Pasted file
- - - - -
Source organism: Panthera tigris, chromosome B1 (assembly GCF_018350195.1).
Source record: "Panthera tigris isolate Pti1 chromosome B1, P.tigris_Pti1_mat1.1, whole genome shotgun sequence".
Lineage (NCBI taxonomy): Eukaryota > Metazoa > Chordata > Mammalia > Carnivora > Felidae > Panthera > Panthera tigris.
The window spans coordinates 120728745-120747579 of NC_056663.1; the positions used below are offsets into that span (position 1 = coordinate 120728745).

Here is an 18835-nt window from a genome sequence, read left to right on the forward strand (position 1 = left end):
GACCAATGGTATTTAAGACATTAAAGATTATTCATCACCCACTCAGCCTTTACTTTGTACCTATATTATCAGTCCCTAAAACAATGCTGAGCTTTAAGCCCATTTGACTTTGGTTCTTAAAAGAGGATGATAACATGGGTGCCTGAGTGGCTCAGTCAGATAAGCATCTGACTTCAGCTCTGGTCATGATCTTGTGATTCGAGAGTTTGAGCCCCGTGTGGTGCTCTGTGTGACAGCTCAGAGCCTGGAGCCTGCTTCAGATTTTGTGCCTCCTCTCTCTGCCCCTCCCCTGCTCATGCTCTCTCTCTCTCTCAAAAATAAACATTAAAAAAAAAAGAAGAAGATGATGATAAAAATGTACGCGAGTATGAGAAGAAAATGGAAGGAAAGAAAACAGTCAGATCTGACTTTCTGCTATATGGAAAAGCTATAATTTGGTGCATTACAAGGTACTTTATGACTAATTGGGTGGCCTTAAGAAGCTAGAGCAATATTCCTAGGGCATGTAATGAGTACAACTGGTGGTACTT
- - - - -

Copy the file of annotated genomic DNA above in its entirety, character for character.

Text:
Source organism: Panthera tigris, chromosome B1 (assembly GCF_018350195.1).
Source record: "Panthera tigris isolate Pti1 chromosome B1, P.tigris_Pti1_mat1.1, whole genome shotgun sequence".
Lineage (NCBI taxonomy): Eukaryota > Metazoa > Chordata > Mammalia > Carnivora > Felidae > Panthera > Panthera tigris.
The window spans coordinates 120728745-120747579 of NC_056663.1; the positions used below are offsets into that span (position 1 = coordinate 120728745).

Here is an 18835-nt window from a genome sequence, read left to right on the forward strand (position 1 = left end):
GACCAATGGTATTTAAGACATTAAAGATTATTCATCACCCACTCAGCCTTTACTTTGTACCTATATTATCAGTCCCTAAAACAATGCTGAGCTTTAAGCCCATTTGACTTTGGTTCTTAAAAGAGGATGATAACATGGGTGCCTGAGTGGCTCAGTCAGATAAGCATCTGACTTCAGCTCTGGTCATGATCTTGTGATTCGAGAGTTTGAGCCCCGTGTGGTGCTCTGTGTGACAGCTCAGAGCCTGGAGCCTGCTTCAGATTTTGTGCCTCCTCTCTCTGCCCCTCCCCTGCTCATGCTCTCTCTCTCTCTCAAAAATAAACATTAAAAAAAAAAGAAGAAGATGATGATAAAAATGTACGCGAGTATGAGAAGAAAATGGAAGGAAAGAAAACAGTCAGATCTGACTTTCTGCTATATGGAAAAGCTATAATTTGGTGCATTACAAGGTACTTTATGACTAATTGGGTGGCCTTAAGAAGCTAGAGCAATATTCCTAGGGCATGTAATGAGTACAACTGGTGGTACTT